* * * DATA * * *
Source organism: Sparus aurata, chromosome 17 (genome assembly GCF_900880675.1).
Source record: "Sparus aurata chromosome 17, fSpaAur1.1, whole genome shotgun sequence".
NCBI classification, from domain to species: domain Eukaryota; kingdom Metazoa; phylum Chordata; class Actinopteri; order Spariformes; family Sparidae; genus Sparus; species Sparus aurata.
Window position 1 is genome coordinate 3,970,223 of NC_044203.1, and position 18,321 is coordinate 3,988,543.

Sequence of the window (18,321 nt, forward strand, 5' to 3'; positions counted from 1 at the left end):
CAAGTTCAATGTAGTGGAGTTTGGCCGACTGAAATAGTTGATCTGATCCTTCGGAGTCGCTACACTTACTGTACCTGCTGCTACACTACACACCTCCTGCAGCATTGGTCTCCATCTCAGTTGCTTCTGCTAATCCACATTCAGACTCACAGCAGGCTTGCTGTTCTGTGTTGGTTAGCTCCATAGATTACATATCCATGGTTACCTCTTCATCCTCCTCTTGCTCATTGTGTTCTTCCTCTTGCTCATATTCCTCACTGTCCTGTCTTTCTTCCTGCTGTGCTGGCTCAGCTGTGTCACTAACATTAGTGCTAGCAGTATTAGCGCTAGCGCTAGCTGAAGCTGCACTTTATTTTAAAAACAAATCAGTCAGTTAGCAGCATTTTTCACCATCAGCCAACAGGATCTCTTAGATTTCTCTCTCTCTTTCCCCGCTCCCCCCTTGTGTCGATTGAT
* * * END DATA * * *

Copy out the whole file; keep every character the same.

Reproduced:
Source organism: Sparus aurata, chromosome 17 (genome assembly GCF_900880675.1).
Source record: "Sparus aurata chromosome 17, fSpaAur1.1, whole genome shotgun sequence".
NCBI classification, from domain to species: domain Eukaryota; kingdom Metazoa; phylum Chordata; class Actinopteri; order Spariformes; family Sparidae; genus Sparus; species Sparus aurata.
Window position 1 is genome coordinate 3,970,223 of NC_044203.1, and position 18,321 is coordinate 3,988,543.

Sequence of the window (18,321 nt, forward strand, 5' to 3'; positions counted from 1 at the left end):
CAAGTTCAATGTAGTGGAGTTTGGCCGACTGAAATAGTTGATCTGATCCTTCGGAGTCGCTACACTTACTGTACCTGCTGCTACACTACACACCTCCTGCAGCATTGGTCTCCATCTCAGTTGCTTCTGCTAATCCACATTCAGACTCACAGCAGGCTTGCTGTTCTGTGTTGGTTAGCTCCATAGATTACATATCCATGGTTACCTCTTCATCCTCCTCTTGCTCATTGTGTTCTTCCTCTTGCTCATATTCCTCACTGTCCTGTCTTTCTTCCTGCTGTGCTGGCTCAGCTGTGTCACTAACATTAGTGCTAGCAGTATTAGCGCTAGCGCTAGCTGAAGCTGCACTTTATTTTAAAAACAAATCAGTCAGTTAGCAGCATTTTTCACCATCAGCCAACAGGATCTCTTAGATTTCTCTCTCTCTTTCCCCGCTCCCCCCTTGTGTCGATTGAT